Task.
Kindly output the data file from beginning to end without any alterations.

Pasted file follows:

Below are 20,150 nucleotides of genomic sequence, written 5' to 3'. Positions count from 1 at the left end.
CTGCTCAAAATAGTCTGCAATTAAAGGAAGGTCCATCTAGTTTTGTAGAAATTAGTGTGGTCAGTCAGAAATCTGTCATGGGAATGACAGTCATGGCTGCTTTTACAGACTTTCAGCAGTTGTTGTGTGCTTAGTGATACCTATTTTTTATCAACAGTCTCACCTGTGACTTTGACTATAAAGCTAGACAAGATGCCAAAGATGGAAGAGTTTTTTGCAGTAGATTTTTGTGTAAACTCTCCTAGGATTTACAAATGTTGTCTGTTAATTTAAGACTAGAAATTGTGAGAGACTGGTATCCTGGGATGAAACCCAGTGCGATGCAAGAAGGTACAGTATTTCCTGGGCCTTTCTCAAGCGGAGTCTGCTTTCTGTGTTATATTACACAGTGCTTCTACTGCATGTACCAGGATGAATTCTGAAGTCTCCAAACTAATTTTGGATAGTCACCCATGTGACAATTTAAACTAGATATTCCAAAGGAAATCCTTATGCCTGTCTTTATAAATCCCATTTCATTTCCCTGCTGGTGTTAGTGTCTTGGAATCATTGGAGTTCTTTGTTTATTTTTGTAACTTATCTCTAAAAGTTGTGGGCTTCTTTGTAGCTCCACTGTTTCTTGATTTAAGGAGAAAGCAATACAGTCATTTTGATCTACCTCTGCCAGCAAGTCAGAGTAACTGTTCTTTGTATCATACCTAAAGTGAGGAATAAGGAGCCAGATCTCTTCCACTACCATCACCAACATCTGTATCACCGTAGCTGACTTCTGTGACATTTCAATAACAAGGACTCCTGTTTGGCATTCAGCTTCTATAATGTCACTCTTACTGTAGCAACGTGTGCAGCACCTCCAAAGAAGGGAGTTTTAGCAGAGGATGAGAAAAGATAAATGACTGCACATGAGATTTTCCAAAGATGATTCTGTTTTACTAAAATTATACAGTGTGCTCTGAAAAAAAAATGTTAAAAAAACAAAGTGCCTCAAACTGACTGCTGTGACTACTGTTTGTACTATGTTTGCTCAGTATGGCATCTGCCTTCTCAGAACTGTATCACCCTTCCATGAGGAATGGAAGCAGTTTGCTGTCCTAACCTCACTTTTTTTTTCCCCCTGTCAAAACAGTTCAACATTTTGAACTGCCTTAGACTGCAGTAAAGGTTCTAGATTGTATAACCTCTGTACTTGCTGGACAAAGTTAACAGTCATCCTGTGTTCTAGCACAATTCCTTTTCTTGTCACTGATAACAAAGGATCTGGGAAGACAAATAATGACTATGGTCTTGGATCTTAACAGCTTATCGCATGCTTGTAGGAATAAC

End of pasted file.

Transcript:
Below are 20,150 nucleotides of genomic sequence, written 5' to 3'. Positions count from 1 at the left end.
CTGCTCAAAATAGTCTGCAATTAAAGGAAGGTCCATCTAGTTTTGTAGAAATTAGTGTGGTCAGTCAGAAATCTGTCATGGGAATGACAGTCATGGCTGCTTTTACAGACTTTCAGCAGTTGTTGTGTGCTTAGTGATACCTATTTTTTATCAACAGTCTCACCTGTGACTTTGACTATAAAGCTAGACAAGATGCCAAAGATGGAAGAGTTTTTTGCAGTAGATTTTTGTGTAAACTCTCCTAGGATTTACAAATGTTGTCTGTTAATTTAAGACTAGAAATTGTGAGAGACTGGTATCCTGGGATGAAACCCAGTGCGATGCAAGAAGGTACAGTATTTCCTGGGCCTTTCTCAAGCGGAGTCTGCTTTCTGTGTTATATTACACAGTGCTTCTACTGCATGTACCAGGATGAATTCTGAAGTCTCCAAACTAATTTTGGATAGTCACCCATGTGACAATTTAAACTAGATATTCCAAAGGAAATCCTTATGCCTGTCTTTATAAATCCCATTTCATTTCCCTGCTGGTGTTAGTGTCTTGGAATCATTGGAGTTCTTTGTTTATTTTTGTAACTTATCTCTAAAAGTTGTGGGCTTCTTTGTAGCTCCACTGTTTCTTGATTTAAGGAGAAAGCAATACAGTCATTTTGATCTACCTCTGCCAGCAAGTCAGAGTAACTGTTCTTTGTATCATACCTAAAGTGAGGAATAAGGAGCCAGATCTCTTCCACTACCATCACCAACATCTGTATCACCGTAGCTGACTTCTGTGACATTTCAATAACAAGGACTCCTGTTTGGCATTCAGCTTCTATAATGTCACTCTTACTGTAGCAACGTGTGCAGCACCTCCAAAGAAGGGAGTTTTAGCAGAGGATGAGAAAAGATAAATGACTGCACATGAGATTTTCCAAAGATGATTCTGTTTTACTAAAATTATACAGTGTGCTCTGAAAAAAAAATGTTAAAAAAACAAAGTGCCTCAAACTGACTGCTGTGACTACTGTTTGTACTATGTTTGCTCAGTATGGCATCTGCCTTCTCAGAACTGTATCACCCTTCCATGAGGAATGGAAGCAGTTTGCTGTCCTAACCTCACTTTTTTTTTCCCCCTGTCAAAACAGTTCAACATTTTGAACTGCCTTAGACTGCAGTAAAGGTTCTAGATTGTATAACCTCTGTACTTGCTGGACAAAGTTAACAGTCATCCTGTGTTCTAGCACAATTCCTTTTCTTGTCACTGATAACAAAGGATCTGGGAAGACAAATAATGACTATGGTCTTGGATCTTAACAGCTTATCGCATGCTTGTAGGAATAAC